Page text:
Glioblastoma NOS (mimics parafalcine meningioma)
This elderly patient presenting with short term memory loss, confusion and a change in personality.
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In the anterior midline is a rounded mass with heterogeneous contrast enhancement, which is more prominently peripheral. There is very extensive vasogenic oedema, also involving the genu of the corpus callosum, which also appears enlarged.
This is a difficult case, due to the location of the tumour.
The finding which draws one away from the diagnosis of a GBM is the midline location and the fact that the anterior cerebral arteries are located posterior to the mass and anterior to the corpus callosum. Thus this is not a genu mass, and one could be mistaken in thinking that it arose from the falx. One should remember that the falx, this far anteriorly, is usually a thin strip descending towards the crista galli.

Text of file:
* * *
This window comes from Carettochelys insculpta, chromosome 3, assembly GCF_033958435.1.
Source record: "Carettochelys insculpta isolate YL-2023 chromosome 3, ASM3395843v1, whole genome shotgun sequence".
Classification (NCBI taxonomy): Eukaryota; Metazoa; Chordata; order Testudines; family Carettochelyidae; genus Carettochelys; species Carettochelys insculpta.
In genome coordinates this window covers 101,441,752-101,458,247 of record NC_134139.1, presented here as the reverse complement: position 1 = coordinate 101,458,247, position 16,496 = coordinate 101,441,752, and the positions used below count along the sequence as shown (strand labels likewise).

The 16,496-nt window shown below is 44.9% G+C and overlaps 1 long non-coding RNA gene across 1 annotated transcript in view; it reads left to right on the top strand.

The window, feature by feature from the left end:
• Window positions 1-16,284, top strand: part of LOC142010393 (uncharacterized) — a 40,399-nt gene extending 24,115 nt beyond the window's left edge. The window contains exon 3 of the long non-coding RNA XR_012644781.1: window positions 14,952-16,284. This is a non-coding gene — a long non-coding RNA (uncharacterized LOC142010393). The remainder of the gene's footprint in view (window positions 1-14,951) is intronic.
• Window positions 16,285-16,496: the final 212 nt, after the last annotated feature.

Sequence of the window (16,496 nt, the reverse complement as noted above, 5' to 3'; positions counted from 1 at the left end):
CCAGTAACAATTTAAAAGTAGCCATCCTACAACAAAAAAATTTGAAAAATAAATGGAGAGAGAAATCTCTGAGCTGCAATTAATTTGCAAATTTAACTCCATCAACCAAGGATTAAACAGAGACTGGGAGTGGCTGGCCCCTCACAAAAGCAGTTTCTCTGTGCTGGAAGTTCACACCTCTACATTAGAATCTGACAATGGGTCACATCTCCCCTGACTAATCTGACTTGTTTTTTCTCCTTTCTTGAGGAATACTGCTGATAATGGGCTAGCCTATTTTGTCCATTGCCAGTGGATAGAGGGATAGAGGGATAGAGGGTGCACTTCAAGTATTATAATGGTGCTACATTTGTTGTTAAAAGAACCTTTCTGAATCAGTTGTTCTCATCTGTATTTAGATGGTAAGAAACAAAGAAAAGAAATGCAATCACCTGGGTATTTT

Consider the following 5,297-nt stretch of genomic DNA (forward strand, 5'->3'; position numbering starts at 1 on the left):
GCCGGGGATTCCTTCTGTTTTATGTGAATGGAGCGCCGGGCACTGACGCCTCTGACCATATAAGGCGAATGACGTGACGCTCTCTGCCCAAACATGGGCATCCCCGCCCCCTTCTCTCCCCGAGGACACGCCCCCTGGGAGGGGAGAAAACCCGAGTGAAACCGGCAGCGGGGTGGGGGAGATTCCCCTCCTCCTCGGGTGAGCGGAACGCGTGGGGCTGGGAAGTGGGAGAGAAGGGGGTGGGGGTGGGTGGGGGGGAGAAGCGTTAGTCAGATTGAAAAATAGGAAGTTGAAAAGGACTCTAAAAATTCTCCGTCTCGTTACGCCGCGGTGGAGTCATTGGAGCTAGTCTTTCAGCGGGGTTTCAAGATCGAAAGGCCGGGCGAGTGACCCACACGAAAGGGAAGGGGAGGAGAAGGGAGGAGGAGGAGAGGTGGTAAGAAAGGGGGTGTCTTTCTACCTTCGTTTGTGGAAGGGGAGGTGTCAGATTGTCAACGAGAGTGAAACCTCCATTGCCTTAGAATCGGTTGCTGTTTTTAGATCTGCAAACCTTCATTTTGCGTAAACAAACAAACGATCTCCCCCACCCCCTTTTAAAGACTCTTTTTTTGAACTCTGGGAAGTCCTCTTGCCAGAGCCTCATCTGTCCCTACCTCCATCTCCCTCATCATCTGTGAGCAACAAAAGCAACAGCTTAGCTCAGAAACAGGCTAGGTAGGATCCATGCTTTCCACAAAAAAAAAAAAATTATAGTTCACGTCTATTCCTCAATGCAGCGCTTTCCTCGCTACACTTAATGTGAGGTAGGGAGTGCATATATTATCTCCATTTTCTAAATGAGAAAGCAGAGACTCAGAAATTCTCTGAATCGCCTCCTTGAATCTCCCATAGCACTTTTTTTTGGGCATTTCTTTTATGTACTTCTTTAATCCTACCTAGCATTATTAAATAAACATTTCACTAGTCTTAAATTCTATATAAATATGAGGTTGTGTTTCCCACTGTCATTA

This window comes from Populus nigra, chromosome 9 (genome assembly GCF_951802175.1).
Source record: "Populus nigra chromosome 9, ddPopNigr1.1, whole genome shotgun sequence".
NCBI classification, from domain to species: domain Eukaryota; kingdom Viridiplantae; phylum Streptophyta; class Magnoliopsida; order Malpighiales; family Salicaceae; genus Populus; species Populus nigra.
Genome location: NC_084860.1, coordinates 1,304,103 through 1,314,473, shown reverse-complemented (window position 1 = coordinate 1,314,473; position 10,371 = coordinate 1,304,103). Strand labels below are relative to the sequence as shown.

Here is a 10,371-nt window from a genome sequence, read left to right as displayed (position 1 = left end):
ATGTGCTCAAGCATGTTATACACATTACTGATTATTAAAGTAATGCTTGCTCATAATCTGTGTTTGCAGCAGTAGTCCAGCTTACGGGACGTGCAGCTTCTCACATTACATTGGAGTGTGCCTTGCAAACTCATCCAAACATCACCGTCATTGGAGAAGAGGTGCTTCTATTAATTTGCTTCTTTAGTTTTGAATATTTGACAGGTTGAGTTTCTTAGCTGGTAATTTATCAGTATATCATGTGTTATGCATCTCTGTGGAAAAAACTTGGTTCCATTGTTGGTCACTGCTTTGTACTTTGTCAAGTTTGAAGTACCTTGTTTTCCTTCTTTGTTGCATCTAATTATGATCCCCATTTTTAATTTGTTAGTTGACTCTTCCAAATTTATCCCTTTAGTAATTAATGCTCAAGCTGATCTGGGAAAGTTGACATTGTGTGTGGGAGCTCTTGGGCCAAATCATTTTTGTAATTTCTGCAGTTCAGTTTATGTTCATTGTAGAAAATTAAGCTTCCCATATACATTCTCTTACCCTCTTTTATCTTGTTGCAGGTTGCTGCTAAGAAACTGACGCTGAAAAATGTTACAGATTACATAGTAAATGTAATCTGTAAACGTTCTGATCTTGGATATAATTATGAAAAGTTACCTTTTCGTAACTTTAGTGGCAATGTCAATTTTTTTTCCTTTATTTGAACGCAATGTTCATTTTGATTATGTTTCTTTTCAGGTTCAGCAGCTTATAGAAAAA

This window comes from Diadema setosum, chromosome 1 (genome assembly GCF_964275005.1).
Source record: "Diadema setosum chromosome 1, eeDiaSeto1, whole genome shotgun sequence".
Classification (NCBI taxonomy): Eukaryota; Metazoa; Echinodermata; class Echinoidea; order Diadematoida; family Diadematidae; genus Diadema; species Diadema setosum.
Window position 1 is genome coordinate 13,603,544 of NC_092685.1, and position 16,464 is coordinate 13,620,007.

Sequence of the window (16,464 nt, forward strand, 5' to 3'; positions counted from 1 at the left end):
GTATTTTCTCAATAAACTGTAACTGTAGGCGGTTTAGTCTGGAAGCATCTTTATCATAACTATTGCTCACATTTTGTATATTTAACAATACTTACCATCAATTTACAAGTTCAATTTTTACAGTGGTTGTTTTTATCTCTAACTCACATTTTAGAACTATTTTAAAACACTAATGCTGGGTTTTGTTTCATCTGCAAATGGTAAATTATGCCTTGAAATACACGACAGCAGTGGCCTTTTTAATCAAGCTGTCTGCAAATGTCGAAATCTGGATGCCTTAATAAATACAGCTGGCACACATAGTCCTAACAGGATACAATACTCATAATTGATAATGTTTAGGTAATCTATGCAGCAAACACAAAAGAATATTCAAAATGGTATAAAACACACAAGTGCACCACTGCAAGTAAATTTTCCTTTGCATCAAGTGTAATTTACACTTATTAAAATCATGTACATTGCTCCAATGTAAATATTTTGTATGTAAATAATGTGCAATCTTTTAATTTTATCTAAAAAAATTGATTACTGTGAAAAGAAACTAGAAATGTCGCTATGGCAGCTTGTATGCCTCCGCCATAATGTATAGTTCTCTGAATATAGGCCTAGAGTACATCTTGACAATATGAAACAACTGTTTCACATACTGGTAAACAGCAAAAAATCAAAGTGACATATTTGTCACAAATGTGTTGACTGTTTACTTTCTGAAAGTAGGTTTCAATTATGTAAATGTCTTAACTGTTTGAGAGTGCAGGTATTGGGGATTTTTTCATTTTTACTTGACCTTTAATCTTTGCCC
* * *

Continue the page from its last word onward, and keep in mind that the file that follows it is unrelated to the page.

The patient was taken to theatre and resection performed. The mass was more reminiscent of a glioblastoma (GBM) and frozen section confirmed the diagnosis (subsequently further confirmed with histology).
The sections show features of a densely cellular astrocytic tumour. The tumour cells show elongated, angulated and hyperchromatic nuclei. Some appear pleomorphic xanthoastrocytoma-like, being more epithelioid with abundant amounts of cytoplasm. Scattered mitotic figures are identified. There are foci of endothelial cell hyperplasia. Areas of palisaded necrosis are present. The features are those of glioblastoma multiforme. The tumour cells are GFAP and nestin positive. The Ki-67 index is about 30%.
FINAL DIAGNOSIS: Glioblastoma (WHO Grade IV).